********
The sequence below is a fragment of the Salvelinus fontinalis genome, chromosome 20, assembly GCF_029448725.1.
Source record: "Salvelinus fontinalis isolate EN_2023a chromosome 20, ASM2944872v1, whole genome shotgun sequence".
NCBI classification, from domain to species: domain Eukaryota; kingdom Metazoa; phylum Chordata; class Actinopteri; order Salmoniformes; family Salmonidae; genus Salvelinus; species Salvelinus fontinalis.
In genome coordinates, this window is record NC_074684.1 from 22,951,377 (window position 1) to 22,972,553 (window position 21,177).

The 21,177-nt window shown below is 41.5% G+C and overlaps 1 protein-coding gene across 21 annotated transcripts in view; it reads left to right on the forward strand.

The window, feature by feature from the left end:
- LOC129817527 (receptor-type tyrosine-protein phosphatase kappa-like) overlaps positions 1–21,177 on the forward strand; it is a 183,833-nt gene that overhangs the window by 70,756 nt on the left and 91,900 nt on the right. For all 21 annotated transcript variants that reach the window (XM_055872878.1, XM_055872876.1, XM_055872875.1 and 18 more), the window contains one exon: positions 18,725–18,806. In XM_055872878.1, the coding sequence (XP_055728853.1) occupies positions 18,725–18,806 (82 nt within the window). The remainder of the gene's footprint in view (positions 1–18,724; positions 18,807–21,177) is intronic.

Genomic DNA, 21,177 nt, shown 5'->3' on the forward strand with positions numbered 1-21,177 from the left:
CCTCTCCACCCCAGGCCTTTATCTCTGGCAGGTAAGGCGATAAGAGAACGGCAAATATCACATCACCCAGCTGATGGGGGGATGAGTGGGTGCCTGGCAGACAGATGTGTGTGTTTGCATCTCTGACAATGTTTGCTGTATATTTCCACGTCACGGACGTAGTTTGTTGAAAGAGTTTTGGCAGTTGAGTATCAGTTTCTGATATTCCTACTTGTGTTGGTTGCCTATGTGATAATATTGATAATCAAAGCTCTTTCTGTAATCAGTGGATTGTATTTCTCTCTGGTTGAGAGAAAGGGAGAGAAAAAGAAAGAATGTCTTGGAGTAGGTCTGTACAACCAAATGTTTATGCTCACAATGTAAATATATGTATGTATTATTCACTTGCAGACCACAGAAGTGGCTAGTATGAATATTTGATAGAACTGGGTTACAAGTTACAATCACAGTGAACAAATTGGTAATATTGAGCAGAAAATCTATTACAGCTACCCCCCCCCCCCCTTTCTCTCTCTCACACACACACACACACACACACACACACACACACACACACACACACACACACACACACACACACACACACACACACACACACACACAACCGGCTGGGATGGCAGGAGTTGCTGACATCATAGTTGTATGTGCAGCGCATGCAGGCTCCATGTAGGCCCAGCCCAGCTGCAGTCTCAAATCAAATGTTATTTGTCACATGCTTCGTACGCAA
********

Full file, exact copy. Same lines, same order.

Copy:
The sequence below is a fragment of the Salvelinus fontinalis genome, chromosome 20, assembly GCF_029448725.1.
Source record: "Salvelinus fontinalis isolate EN_2023a chromosome 20, ASM2944872v1, whole genome shotgun sequence".
NCBI classification, from domain to species: domain Eukaryota; kingdom Metazoa; phylum Chordata; class Actinopteri; order Salmoniformes; family Salmonidae; genus Salvelinus; species Salvelinus fontinalis.
In genome coordinates, this window is record NC_074684.1 from 22,951,377 (window position 1) to 22,972,553 (window position 21,177).

The 21,177-nt window shown below is 41.5% G+C and overlaps 1 protein-coding gene across 21 annotated transcripts in view; it reads left to right on the forward strand.

The window, feature by feature from the left end:
- LOC129817527 (receptor-type tyrosine-protein phosphatase kappa-like) overlaps positions 1–21,177 on the forward strand; it is a 183,833-nt gene that overhangs the window by 70,756 nt on the left and 91,900 nt on the right. For all 21 annotated transcript variants that reach the window (XM_055872878.1, XM_055872876.1, XM_055872875.1 and 18 more), the window contains one exon: positions 18,725–18,806. In XM_055872878.1, the coding sequence (XP_055728853.1) occupies positions 18,725–18,806 (82 nt within the window). The remainder of the gene's footprint in view (positions 1–18,724; positions 18,807–21,177) is intronic.

Genomic DNA, 21,177 nt, shown 5'->3' on the forward strand with positions numbered 1-21,177 from the left:
CCTCTCCACCCCAGGCCTTTATCTCTGGCAGGTAAGGCGATAAGAGAACGGCAAATATCACATCACCCAGCTGATGGGGGGATGAGTGGGTGCCTGGCAGACAGATGTGTGTGTTTGCATCTCTGACAATGTTTGCTGTATATTTCCACGTCACGGACGTAGTTTGTTGAAAGAGTTTTGGCAGTTGAGTATCAGTTTCTGATATTCCTACTTGTGTTGGTTGCCTATGTGATAATATTGATAATCAAAGCTCTTTCTGTAATCAGTGGATTGTATTTCTCTCTGGTTGAGAGAAAGGGAGAGAAAAAGAAAGAATGTCTTGGAGTAGGTCTGTACAACCAAATGTTTATGCTCACAATGTAAATATATGTATGTATTATTCACTTGCAGACCACAGAAGTGGCTAGTATGAATATTTGATAGAACTGGGTTACAAGTTACAATCACAGTGAACAAATTGGTAATATTGAGCAGAAAATCTATTACAGCTACCCCCCCCCCCCCTTTCTCTCTCTCACACACACACACACACACACACACACACACACACACACACACACACACACACACACACACACACACACACACACACACACACACACAACCGGCTGGGATGGCAGGAGTTGCTGACATCATAGTTGTATGTGCAGCGCATGCAGGCTCCATGTAGGCCCAGCCCAGCTGCAGTCTCAAATCAAATGTTATTTGTCACATGCTTCGTACGCAA